Being our largest sensory organ, we receive a tremendous amount of information about our surroundings from our skin. Dense with somatosensors to detect external stimuli of pressure, temperature, and pain, skin proves very challenging to replace with an engineered substitute. As such, missing or damaged skin must typically be replaced by grafting — surgically removing skin from one part of the body, and transplanting it where needed. This process can be painful, prone to graft failure, and is limited in the amount of donor tissue that can be harvested.
In a recent advancement that may eventually allow artificial skin to produce sensory information akin to the real thing, Rahman, et al. have described an electronic skin that mimics three of the most prevalent and critical skin receptors — namely, the Pacinian corpuscle, thermoreceptor, and nociceptor. These receptors provide information about pressure, temperature, and pain, respectively.
The characteristic features of these receptors are very difficult to mimic with existing electronic sensor and data processing technologies, given the size constraints inherent in skin. However, with the results of another recent study that demonstrated a system that can convert the analog signal from artificial sensors into spikes in real neural networks, the researchers recognized the possibility now exists to construct a fully functional artificial sensory system. By using the sub-nanometer conductive filaments of memresistors to theoretically feed into biological neural networks, they devised tiny, flexible sensors that replace the primary sensory functions of skin.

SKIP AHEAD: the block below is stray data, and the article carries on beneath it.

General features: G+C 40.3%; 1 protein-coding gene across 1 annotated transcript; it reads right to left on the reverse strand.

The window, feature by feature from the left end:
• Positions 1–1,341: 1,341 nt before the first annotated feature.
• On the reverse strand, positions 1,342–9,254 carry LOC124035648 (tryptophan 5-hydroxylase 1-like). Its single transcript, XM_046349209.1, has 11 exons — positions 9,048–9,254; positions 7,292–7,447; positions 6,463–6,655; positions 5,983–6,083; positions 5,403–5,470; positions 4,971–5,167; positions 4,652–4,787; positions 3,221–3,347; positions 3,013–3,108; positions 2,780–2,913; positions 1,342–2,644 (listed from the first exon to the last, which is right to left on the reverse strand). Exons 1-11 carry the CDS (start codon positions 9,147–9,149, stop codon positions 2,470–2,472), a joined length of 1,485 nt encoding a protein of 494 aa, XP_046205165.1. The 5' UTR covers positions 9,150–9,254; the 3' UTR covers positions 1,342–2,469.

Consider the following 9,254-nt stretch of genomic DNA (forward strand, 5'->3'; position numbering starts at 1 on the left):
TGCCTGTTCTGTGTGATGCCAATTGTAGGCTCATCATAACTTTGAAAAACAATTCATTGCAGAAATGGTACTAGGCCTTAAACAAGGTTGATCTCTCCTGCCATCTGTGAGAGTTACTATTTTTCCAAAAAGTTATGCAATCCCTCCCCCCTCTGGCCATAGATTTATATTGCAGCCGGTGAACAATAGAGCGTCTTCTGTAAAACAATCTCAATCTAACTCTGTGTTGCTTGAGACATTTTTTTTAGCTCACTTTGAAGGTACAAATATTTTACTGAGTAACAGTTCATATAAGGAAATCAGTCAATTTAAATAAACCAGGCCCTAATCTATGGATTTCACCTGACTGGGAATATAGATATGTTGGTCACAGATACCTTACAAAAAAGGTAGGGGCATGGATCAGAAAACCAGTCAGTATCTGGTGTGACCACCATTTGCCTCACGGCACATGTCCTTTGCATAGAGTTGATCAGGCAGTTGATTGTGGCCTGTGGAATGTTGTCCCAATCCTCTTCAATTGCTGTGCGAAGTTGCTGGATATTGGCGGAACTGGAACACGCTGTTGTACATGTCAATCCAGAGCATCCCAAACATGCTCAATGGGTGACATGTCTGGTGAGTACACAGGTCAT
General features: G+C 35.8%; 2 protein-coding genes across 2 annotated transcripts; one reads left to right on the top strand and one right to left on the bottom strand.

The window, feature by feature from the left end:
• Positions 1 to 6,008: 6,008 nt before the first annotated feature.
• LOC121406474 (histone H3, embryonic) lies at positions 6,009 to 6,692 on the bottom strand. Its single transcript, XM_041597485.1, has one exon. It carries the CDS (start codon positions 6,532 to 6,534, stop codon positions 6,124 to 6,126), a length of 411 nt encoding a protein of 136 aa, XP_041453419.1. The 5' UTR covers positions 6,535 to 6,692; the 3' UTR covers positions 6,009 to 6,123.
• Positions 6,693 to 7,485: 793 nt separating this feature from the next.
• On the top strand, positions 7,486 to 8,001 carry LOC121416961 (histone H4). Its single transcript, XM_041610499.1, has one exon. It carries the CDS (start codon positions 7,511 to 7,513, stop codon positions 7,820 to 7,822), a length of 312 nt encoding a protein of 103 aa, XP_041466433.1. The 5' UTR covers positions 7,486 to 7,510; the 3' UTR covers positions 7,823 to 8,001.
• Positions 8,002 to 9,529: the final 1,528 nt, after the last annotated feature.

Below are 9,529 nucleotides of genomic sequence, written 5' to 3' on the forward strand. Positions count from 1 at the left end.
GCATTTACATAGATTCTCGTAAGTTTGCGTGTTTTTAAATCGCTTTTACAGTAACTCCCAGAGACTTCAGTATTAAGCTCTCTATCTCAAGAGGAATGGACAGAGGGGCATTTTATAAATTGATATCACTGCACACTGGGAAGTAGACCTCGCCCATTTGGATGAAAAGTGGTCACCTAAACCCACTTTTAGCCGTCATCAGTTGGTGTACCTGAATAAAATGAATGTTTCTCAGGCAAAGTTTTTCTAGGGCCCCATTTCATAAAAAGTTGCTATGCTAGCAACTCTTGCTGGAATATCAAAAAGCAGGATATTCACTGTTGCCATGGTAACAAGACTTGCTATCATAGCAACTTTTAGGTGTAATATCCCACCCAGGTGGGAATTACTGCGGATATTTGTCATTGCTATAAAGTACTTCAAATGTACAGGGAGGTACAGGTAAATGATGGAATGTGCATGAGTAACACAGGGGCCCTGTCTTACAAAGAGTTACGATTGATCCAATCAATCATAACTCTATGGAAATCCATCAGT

The prototype device built by the researchers mimics the nearly-instant feedback response of biological somatosensors. According to the lead author “...some existing technologies have used electrical signals to mimic different levels of pain, these new devices can react to real mechanical pressure, temperature and pain, and deliver the right electronic response. It means our artificial skin knows the difference between gently touching a pin with your finger or accidentally stabbing yourself with it — a critical distinction that has never been achieved before electronically.”
There is still much work to be done before an artificial skin can fully replace the functionality of the real thing, but this research represents a major step in that direction.